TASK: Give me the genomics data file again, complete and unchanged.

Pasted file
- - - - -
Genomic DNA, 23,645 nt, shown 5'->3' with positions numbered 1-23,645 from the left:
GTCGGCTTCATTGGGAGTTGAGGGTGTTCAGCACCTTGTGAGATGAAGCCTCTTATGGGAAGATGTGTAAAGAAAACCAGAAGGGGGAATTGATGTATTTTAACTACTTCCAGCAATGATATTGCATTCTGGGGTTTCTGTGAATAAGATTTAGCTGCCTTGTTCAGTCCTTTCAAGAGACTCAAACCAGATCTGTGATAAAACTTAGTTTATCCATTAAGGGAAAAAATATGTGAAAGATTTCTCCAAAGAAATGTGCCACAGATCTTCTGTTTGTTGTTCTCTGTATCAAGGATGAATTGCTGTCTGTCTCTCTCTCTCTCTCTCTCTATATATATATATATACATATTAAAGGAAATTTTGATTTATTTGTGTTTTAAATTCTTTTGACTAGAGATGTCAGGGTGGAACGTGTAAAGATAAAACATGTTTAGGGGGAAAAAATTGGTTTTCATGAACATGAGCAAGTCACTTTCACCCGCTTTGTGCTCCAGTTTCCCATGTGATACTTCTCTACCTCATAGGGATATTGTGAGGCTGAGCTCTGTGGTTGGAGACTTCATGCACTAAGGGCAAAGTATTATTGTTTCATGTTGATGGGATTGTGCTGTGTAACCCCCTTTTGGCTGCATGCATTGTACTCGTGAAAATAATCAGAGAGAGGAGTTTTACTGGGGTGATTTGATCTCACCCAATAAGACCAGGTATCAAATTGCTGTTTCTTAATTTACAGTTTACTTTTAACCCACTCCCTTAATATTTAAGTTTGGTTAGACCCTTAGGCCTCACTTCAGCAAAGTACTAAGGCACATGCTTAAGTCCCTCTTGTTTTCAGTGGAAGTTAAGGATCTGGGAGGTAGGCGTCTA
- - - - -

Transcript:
Genomic DNA, 23,645 nt, shown 5'->3' with positions numbered 1-23,645 from the left:
GTCGGCTTCATTGGGAGTTGAGGGTGTTCAGCACCTTGTGAGATGAAGCCTCTTATGGGAAGATGTGTAAAGAAAACCAGAAGGGGGAATTGATGTATTTTAACTACTTCCAGCAATGATATTGCATTCTGGGGTTTCTGTGAATAAGATTTAGCTGCCTTGTTCAGTCCTTTCAAGAGACTCAAACCAGATCTGTGATAAAACTTAGTTTATCCATTAAGGGAAAAAATATGTGAAAGATTTCTCCAAAGAAATGTGCCACAGATCTTCTGTTTGTTGTTCTCTGTATCAAGGATGAATTGCTGTCTGTCTCTCTCTCTCTCTCTCTCTATATATATATATATACATATTAAAGGAAATTTTGATTTATTTGTGTTTTAAATTCTTTTGACTAGAGATGTCAGGGTGGAACGTGTAAAGATAAAACATGTTTAGGGGGAAAAAATTGGTTTTCATGAACATGAGCAAGTCACTTTCACCCGCTTTGTGCTCCAGTTTCCCATGTGATACTTCTCTACCTCATAGGGATATTGTGAGGCTGAGCTCTGTGGTTGGAGACTTCATGCACTAAGGGCAAAGTATTATTGTTTCATGTTGATGGGATTGTGCTGTGTAACCCCCTTTTGGCTGCATGCATTGTACTCGTGAAAATAATCAGAGAGAGGAGTTTTACTGGGGTGATTTGATCTCACCCAATAAGACCAGGTATCAAATTGCTGTTTCTTAATTTACAGTTTACTTTTAACCCACTCCCTTAATATTTAAGTTTGGTTAGACCCTTAGGCCTCACTTCAGCAAAGTACTAAGGCACATGCTTAAGTCCCTCTTGTTTTCAGTGGAAGTTAAGGATCTGGGAGGTAGGCGTCTA